How drones are transforming humanitarian aid
Whether delivering cargo to remote areas, mapping terrain or assessing structural damage, drones – usually associated with the military and sport – are being used more and more for humanitarian aid. But it turns out that using drones for good isn’t so simple.
On May 15, experts convened in Cambridge, Massachusetts to develop much-needed guidelines for this emerging application of a powerful technology. The event was run by Swiss-American non-profit WeRoboticsExternal link, and hosted by swissnex BostonExternal link as part of its new event series, Aerial Futures: The Drone FrontierExternal link.
Participants came from humanitarian organisations like the International Committee of the Red Cross (ICRC), universities including Harvard and MIT, tech companies, and local government.
But the question on everyone’s minds was: How can the powerful robotics and artificial intelligence (AI) technologies used in drones – also known as unmanned aerial vehicles (UAVs) – be harnessed safely and effectively for good?
“We're seeing more and more use of drones [in humanitarian action], but that doesn't mean we're seeing the value increase at the same rate, because I think what humanitarian organisations are starting to realise is that flying the drones is the easy part,” Patrick Meier, co-founder and Executive Director of WeRobotics, told swissinfo.ch.
WeRobotics’s network of Flying LabsExternal link is aimed at helping communities in low-income countries gain access to the technology and training they need to use drones for disaster relief and sustainable development efforts at the local level.
Currently, the most common uses for drones in humanitarian response are mapping and monitoring, delivering supplies and medicines (especially in high-frequency, low-volume missions to remote areas known as “last mile” deliveries) and search-and-rescue efforts. According to a 2016 report on humanitarian drones by the Swiss Foundation for Mine ActionExternal link, mapping is currently the “most evolved” of these applications.
Past examples of humanitarian drone mapping include using AI to survey crop damage in TongaExternal link following a cyclone in February 2018...
...and identifying terrain vulnerable to landslides in the wake of two Nepal earthquakes in 2015External link.
As UAVs are increasingly deployed in disaster situations, which tend to be chaotic and characterised by limited access to resources, the need for universal guidelines and streamlined workflows is becoming more pressing. Using drones in humanitarian contexts requires the expertise and capacity to analyse large volumes of aerial image data. Air traffic management and data privacy issues present their own host of regulatory and ethical challenges.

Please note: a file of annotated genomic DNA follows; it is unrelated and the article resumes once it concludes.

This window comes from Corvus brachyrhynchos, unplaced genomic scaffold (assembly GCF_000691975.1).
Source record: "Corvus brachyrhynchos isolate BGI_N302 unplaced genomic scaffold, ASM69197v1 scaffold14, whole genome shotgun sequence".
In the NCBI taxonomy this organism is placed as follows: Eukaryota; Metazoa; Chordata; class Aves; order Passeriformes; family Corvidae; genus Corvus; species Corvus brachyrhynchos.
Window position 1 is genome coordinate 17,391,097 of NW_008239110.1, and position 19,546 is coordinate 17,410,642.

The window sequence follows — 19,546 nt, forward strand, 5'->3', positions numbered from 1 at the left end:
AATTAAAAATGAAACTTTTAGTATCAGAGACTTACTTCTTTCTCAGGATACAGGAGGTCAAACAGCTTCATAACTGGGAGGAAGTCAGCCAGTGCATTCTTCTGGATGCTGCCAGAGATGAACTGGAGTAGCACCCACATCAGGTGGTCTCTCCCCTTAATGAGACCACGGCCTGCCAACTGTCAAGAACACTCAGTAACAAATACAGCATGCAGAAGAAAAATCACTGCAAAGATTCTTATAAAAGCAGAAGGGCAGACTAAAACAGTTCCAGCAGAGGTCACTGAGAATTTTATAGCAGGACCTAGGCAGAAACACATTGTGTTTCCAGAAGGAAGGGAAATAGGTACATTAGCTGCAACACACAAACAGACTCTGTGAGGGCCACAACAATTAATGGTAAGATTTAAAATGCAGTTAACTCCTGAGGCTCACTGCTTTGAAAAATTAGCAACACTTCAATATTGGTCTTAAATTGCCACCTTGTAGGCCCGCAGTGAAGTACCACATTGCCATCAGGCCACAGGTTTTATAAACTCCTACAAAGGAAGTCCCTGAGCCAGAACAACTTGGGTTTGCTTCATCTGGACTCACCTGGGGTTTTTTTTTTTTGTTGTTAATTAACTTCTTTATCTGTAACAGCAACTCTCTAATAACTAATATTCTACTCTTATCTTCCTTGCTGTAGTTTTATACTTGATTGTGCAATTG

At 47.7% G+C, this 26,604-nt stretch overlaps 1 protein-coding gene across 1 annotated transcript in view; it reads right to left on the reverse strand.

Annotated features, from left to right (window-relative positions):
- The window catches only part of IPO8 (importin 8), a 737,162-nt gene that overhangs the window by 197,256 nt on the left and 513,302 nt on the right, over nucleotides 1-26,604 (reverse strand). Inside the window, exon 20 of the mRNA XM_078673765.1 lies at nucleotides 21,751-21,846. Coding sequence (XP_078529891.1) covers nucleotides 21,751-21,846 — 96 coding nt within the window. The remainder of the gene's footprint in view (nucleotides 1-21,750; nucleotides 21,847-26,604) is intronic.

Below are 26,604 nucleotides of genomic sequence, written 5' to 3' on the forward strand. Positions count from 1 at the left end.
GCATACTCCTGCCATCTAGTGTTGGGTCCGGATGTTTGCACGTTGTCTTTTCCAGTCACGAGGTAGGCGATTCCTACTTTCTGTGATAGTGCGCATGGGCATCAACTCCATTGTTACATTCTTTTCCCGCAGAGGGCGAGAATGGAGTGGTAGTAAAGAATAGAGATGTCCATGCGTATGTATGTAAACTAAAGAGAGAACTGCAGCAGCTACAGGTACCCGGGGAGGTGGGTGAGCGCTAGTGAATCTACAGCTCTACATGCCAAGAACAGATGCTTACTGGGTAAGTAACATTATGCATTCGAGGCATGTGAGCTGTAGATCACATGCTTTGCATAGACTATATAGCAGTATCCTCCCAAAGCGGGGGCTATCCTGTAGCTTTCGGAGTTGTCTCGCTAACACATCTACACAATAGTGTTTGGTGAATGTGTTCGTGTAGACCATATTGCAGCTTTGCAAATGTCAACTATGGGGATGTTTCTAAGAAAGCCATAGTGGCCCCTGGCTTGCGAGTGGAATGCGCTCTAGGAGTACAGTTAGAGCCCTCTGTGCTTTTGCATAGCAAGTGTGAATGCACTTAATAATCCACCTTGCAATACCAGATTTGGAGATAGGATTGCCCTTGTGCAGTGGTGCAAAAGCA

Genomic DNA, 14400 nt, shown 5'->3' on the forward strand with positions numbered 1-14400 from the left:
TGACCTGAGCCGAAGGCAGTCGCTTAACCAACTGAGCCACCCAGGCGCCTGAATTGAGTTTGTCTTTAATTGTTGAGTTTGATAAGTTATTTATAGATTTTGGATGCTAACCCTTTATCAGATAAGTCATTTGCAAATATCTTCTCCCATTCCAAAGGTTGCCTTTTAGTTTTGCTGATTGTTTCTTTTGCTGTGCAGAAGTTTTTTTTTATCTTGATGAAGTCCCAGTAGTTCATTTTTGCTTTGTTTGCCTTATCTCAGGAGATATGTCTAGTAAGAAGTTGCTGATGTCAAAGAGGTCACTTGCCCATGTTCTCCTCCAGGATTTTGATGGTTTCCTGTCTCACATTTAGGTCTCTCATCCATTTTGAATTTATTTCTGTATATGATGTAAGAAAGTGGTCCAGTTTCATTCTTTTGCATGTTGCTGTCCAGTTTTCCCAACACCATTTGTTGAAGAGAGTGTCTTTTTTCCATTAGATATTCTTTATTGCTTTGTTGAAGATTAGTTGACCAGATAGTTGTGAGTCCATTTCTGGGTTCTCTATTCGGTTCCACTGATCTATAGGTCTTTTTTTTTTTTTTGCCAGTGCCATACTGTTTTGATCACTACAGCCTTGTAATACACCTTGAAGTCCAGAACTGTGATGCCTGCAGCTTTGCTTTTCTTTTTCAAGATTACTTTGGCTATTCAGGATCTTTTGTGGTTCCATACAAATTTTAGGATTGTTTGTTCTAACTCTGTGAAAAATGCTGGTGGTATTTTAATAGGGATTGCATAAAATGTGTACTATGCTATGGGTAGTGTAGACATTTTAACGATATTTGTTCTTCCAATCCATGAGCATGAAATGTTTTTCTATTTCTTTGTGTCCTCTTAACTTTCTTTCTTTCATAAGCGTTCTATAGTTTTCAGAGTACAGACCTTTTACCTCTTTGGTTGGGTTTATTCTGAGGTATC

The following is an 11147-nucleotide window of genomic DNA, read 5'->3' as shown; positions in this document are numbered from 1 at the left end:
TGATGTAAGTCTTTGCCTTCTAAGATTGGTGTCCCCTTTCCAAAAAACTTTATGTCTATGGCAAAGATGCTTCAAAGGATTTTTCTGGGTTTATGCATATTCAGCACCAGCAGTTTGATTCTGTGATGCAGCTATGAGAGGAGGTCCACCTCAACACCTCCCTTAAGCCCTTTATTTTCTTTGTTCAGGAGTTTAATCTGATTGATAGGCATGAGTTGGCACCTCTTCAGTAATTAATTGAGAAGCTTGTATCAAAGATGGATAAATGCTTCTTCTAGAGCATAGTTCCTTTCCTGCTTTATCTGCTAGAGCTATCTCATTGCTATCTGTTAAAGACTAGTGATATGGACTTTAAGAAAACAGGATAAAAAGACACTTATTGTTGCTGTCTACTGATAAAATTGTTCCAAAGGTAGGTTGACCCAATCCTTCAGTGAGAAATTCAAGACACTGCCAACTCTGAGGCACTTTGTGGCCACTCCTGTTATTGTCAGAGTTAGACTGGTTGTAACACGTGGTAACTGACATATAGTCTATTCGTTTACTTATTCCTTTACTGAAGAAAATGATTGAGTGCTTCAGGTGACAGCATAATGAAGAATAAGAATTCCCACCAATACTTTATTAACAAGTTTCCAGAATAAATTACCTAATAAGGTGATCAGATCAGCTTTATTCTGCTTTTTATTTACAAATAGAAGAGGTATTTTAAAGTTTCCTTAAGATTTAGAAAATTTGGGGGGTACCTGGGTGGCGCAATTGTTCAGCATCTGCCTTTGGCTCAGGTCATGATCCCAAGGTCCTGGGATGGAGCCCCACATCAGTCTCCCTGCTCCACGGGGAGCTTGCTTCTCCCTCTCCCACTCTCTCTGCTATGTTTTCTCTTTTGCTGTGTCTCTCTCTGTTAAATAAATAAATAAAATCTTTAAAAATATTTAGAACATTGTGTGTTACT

At the same time, drone technology is evolving so rapidly that it’s hard to keep up.
“It’s not so much that these platforms fly, or that they drive or swimExternal link,” Meier said of emerging robotics technologies before of the audience of experts gathered in Boston.
“The real big deal here is that these platforms can be made with greater autonomy than ever before. And frankly it’s a one-way street: things are not going to get less autonomous in the months and years to come.”
From cargo to conflict
One of the main goals of the meeting was to update and expand the Humanitarian UAV Code of ConductExternal link, which was launched in 2014 by the UAViatorsExternal link network (also founded by Patrick Meier) as a set of universal and voluntary guidelines for humanitarian drone use.
At a public lectureExternal link following the experts meeting, Meier talked about the inspiration for Code, which grew out of a disaster response experience in the Philippines in the wake of the 2013 typhoon Haiyan.
“What was astounding for me was that after four or five days of being in the Philippines, I came across nearly as many teams using small drones – that had never happened before in previous disasters,” Meier told the crowd.
“But I started realising that none of these teams were even talking to each other, let alone coordinating. They were not sharing data with the international humanitarian community, local communities, government and NGOs. My excitement quickly translated to a certain level of alarm.”
The discussion in Boston focused especially on developing new guidelines for cargo delivery by humanitarian dronesExternal link, as many unique challenges arise when it comes to packaging and transporting airborne cargo without damaging it, or – as in the case of biohazardous material like medical samples – without it causing damage itself.
Conflict sensitivity was another main portion of the Code of Conduct that participants agreed must urgently be expanded.